was the leader of the free-soil people 
Quantrill, a  bushwhacking 

from Missouri, was the 

raider leader 
of the One of th 
fiercest battles of the time was waged 
Little villave ol | i 
where the 

slave element 

in the 

is now located. 

state University 
It was a quiet pleas 
ant morning when Quantrill and his 
descended without 

band of raiders 

town livery 
treet wa hot down 

and most of the 

warning on the 
citizen on the 

without merey 
buildings were burned to the ground 

The ould 

put an end to the free-soil movement 

raiders thought that thi 
but it only aroused the determination 

ke d 


of the free-soilers and they succes 

bringing Kansas into the union as a 

in the course of a 
Kansas had always heen 
proud of the fact that it had been a 
had known. the 

slay ery 

free state. 

free state and never 
curse of human 

In the Litth 
my college course ther 
Negro church, It held its Sunday 
school on Sunday afternoons. Word 
me that this 
litthe church needed help in its Sun 


a small 

town where | 


reached my friend and 

and, as Sunday 

in the 

day school; our 
school wis held 
had the 
decided to offer 

little church, and we 

morning, we 

Sunday afternoons free so 

our services to the 
were accepted 
We carried on thi york 

throughout the school year and be 


came well acquainted with the Negr« 
people in the town and came to have 
a high for most of them 
\fter and | 
from college, 1 attended a Thee 


my friend raduated 
cal Seminary and my friend 

a professional school in another city 


Deleware Ohio 

When he graduated from the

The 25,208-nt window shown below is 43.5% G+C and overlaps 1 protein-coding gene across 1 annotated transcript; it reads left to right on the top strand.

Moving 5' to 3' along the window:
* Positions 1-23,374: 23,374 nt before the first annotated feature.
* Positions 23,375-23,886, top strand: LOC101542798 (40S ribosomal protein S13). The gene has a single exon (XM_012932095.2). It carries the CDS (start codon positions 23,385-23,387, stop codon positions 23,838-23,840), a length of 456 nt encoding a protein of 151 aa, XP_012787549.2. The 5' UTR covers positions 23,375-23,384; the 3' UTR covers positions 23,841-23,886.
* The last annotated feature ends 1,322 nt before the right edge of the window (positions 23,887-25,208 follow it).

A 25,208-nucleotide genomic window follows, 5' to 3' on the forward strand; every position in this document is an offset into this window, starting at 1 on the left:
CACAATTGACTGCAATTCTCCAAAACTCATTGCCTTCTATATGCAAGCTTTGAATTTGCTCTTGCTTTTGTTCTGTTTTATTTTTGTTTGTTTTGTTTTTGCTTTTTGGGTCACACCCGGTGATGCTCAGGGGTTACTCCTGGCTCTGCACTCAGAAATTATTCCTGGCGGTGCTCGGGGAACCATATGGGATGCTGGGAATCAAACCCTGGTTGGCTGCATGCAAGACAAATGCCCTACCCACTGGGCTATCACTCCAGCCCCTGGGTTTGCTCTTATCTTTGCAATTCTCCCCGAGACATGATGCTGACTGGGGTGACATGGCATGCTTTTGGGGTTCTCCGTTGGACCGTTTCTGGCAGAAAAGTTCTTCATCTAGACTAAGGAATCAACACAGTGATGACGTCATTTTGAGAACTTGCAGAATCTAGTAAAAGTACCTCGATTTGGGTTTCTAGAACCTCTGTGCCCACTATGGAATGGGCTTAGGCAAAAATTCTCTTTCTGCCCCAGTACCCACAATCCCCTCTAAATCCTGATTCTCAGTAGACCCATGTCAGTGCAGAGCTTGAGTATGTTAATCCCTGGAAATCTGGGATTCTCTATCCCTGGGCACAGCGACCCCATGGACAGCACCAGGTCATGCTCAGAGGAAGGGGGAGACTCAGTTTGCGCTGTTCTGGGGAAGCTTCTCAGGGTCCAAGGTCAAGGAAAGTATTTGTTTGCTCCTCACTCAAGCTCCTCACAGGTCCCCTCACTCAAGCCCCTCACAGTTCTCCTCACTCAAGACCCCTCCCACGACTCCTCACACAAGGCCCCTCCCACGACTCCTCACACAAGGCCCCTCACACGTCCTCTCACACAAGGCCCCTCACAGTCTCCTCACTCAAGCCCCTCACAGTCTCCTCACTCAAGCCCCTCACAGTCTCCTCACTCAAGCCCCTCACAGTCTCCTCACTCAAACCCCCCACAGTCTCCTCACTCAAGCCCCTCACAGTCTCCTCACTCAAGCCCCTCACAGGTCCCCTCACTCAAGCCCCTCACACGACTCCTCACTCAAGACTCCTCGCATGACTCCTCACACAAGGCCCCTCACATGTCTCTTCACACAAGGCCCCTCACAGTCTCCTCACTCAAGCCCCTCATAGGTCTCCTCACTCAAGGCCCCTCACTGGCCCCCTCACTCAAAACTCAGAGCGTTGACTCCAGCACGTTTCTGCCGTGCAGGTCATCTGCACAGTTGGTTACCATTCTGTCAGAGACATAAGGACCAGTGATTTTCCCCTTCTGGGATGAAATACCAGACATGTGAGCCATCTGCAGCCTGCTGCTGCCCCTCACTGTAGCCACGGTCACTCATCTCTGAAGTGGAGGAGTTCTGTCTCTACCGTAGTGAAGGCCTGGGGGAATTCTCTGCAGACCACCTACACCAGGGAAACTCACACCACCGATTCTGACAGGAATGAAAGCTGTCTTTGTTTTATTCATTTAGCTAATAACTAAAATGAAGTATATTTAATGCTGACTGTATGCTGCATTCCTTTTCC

sf hool he 


came back to 
started the practice of his profession 


city because 


of th 

cities in and 
mention the name of the 

the citizens were 

oughly disgusted with what hap 
pened there, and they took steps to 
ee that it never happened agai: 

\ couple of years after my friend 
began to practice in the city, a ter 
rible told me 

that a white woman had been raped 

event occurred. He 

and beaten to unconsciousness and 

he never regained consciousness 
young Negro 
that of the 

city where the crime was committed 

enough to identify her attacker 
suspicion le on a 

man who lived in part 

arrested and 
One evening 
was coming back 
call he had to 

and he 

ind he was put in the 

flimsy city jail when 
my friend from 
i business pass by 
that a 


the city noticed 


crowd was gathering around 

building He 

was going to happen. 

paused to sec 
Soon a crowd 
of several hundren men gathered and 

commenced to cry “Lynch him 

Hang him.” and some cried “Burn 

him The crowd soon worked itsel! 
up to such a pitch that they broke 
down the door to the jail and broke 
into the cell where the Negro was 
confined The crowd led him out of 
the building and then there were a 
yreat more cries “Lyne h him 




“Burn him.’ 



alive friend said 

was incomprehensible 
about the psychology of a mob. He 
tion of the mob, and yet he was held 
force to 
crowd in it 
followed the 
behind, to 
that part of the city where the crime 

had Near by 

i pile of logs which a resident had 

was not sympathetic with inten 
wretched invisible 
follow the 

but some distance 

by some 
remain and 
been committed. was 
planned to saw up and use for fire 
took these 

logs, sunk a 

one of 
the log in it up 

the crowd 
od sized several 

feet deep and set 

PHe Necro History BuLLerin